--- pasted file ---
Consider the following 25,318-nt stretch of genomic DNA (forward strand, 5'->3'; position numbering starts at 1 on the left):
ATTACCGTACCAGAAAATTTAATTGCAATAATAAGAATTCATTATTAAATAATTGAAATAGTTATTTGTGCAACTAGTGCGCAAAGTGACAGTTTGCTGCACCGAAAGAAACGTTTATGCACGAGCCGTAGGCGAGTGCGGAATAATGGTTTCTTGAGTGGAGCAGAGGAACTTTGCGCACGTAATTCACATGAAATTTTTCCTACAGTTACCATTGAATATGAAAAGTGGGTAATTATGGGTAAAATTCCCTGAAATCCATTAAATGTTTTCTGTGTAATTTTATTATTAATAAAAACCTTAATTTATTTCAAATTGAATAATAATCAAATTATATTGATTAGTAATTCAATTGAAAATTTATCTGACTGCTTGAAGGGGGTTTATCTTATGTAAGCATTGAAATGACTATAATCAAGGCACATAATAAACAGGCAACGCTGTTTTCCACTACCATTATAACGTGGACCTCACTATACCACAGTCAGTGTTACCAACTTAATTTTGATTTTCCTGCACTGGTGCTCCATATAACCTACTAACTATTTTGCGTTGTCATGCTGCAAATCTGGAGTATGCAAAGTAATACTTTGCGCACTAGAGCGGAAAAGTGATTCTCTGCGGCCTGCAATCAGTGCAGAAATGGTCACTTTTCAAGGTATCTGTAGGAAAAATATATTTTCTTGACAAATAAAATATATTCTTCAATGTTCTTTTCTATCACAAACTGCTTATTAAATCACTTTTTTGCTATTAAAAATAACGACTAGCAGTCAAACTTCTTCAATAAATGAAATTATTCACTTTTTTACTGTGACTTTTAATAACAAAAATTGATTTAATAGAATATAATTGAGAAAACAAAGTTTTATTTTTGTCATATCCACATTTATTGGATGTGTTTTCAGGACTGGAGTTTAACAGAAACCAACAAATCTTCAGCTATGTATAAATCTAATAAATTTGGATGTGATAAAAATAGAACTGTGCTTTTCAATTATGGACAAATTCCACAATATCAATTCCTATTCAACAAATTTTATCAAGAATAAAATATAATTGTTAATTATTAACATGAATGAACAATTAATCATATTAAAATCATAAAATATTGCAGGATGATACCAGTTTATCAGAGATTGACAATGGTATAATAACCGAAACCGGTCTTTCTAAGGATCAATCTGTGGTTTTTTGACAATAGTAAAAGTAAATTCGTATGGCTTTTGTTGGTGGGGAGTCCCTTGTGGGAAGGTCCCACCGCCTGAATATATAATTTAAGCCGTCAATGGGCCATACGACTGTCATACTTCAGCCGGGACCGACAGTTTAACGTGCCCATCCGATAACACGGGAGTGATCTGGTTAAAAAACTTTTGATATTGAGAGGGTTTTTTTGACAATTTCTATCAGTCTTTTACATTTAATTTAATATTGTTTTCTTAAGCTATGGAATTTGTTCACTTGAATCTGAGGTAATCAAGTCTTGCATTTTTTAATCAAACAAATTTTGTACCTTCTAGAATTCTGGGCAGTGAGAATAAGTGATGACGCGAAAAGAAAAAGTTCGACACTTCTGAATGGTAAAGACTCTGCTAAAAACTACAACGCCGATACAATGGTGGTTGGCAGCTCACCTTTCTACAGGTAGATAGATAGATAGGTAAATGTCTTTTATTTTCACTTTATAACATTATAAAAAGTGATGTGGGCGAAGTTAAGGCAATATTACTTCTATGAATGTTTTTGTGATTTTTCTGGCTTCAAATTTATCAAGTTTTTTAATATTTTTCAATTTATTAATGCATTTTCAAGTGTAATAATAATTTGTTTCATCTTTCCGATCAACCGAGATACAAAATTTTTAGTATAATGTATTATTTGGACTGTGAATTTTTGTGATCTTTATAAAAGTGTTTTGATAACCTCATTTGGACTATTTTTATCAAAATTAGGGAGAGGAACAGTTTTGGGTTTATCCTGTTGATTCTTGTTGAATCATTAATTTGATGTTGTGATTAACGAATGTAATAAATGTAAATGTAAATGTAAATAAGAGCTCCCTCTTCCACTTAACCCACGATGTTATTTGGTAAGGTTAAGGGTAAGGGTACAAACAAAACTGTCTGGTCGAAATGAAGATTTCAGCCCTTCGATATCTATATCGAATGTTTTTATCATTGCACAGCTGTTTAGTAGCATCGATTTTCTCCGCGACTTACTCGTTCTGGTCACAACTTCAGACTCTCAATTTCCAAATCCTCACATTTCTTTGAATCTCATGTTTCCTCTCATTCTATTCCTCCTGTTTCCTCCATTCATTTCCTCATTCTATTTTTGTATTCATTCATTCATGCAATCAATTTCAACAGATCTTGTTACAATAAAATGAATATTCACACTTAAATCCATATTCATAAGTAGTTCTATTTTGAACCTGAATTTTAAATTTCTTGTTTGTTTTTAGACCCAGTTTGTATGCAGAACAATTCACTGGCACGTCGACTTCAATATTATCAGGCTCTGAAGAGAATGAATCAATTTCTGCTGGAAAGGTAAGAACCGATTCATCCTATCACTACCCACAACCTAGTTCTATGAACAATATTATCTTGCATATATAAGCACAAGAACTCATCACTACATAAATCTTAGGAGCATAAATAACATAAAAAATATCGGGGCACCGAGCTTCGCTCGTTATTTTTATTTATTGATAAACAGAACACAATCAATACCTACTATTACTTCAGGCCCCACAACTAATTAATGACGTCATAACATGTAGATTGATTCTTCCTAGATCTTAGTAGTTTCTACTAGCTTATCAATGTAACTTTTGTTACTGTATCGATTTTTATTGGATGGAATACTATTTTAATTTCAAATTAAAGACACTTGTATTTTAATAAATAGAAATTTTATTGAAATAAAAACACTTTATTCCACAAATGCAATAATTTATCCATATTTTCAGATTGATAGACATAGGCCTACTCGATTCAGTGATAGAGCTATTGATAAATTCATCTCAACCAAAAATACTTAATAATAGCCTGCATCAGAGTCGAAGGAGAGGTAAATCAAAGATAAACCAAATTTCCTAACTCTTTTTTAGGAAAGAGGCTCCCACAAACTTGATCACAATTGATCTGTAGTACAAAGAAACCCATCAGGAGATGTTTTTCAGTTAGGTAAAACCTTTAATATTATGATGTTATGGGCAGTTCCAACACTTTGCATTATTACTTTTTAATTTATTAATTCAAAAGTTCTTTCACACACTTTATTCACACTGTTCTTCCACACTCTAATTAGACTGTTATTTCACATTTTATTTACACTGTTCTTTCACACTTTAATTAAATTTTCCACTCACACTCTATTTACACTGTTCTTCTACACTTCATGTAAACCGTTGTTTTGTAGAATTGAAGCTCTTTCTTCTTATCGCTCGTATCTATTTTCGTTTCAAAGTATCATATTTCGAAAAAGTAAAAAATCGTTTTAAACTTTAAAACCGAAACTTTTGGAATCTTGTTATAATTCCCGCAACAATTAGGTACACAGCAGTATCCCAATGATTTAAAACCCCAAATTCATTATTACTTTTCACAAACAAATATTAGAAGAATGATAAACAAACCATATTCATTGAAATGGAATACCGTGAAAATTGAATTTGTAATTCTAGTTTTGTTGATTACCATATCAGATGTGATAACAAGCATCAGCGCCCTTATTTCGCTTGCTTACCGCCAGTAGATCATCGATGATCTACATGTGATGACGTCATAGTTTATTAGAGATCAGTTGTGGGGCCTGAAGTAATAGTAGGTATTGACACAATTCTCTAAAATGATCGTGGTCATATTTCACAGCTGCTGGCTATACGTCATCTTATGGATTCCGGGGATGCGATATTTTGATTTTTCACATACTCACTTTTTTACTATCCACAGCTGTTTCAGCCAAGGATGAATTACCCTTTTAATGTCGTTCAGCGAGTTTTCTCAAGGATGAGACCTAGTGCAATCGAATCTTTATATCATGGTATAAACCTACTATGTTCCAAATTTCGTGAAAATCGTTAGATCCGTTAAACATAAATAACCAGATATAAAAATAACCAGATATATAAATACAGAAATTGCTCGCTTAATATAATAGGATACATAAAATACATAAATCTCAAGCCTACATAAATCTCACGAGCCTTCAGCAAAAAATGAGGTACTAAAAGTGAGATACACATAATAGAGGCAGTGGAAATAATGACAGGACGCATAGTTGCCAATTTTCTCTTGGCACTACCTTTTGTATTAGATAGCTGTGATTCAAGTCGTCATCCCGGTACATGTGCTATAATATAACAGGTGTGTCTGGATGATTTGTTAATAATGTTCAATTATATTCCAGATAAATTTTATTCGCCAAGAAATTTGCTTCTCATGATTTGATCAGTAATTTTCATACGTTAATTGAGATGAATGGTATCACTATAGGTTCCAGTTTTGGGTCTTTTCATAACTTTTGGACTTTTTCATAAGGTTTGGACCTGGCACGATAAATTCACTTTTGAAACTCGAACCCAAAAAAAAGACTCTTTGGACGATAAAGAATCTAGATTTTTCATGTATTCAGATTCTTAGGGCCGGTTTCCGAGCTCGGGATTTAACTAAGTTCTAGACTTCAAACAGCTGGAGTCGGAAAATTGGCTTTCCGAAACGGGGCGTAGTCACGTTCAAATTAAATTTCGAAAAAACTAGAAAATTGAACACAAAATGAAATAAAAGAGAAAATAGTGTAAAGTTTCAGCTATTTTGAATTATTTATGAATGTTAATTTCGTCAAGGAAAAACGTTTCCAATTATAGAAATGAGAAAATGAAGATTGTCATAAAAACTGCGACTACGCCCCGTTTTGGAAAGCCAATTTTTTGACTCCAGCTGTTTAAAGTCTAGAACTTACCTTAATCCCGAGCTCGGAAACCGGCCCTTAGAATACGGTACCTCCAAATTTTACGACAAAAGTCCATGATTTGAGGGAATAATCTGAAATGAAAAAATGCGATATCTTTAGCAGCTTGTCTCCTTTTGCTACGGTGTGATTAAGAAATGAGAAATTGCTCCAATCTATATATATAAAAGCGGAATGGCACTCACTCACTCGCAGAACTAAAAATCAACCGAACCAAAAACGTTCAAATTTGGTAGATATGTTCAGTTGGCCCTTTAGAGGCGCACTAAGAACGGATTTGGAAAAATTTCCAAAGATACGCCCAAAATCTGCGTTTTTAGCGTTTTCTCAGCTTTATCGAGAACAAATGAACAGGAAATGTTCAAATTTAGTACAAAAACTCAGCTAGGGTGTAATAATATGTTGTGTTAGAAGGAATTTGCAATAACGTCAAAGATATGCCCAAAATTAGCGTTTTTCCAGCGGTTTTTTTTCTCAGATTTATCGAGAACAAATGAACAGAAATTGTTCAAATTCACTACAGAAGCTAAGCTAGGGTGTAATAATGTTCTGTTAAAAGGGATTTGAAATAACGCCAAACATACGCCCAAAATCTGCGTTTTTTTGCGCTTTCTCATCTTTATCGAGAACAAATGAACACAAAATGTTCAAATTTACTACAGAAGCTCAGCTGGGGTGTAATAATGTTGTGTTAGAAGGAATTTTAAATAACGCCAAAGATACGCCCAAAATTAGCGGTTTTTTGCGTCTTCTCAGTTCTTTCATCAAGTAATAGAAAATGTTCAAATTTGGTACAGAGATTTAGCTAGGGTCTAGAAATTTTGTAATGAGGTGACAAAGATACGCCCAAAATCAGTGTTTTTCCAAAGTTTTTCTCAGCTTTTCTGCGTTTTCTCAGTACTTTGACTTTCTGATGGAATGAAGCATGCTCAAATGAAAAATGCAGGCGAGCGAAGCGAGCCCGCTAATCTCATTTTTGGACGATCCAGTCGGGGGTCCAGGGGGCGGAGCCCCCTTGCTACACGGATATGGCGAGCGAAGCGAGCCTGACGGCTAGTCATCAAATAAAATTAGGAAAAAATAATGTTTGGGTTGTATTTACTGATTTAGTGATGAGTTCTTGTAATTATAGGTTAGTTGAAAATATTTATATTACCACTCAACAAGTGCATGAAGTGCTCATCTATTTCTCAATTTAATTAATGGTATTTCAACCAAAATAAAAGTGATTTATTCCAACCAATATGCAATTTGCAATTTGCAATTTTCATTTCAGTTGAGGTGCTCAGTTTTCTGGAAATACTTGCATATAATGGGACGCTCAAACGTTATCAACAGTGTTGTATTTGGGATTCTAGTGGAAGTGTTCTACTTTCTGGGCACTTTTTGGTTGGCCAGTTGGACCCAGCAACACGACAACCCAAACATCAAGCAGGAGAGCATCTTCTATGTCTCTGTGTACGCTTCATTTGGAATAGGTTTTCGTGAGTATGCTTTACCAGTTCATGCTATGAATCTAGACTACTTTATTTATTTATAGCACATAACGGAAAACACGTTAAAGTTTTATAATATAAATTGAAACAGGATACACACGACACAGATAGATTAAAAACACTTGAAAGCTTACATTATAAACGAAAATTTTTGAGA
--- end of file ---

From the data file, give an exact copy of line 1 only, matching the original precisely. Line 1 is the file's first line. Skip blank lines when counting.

Consider the following 25,318-nt stretch of genomic DNA (forward strand, 5'->3'; position numbering starts at 1 on the left):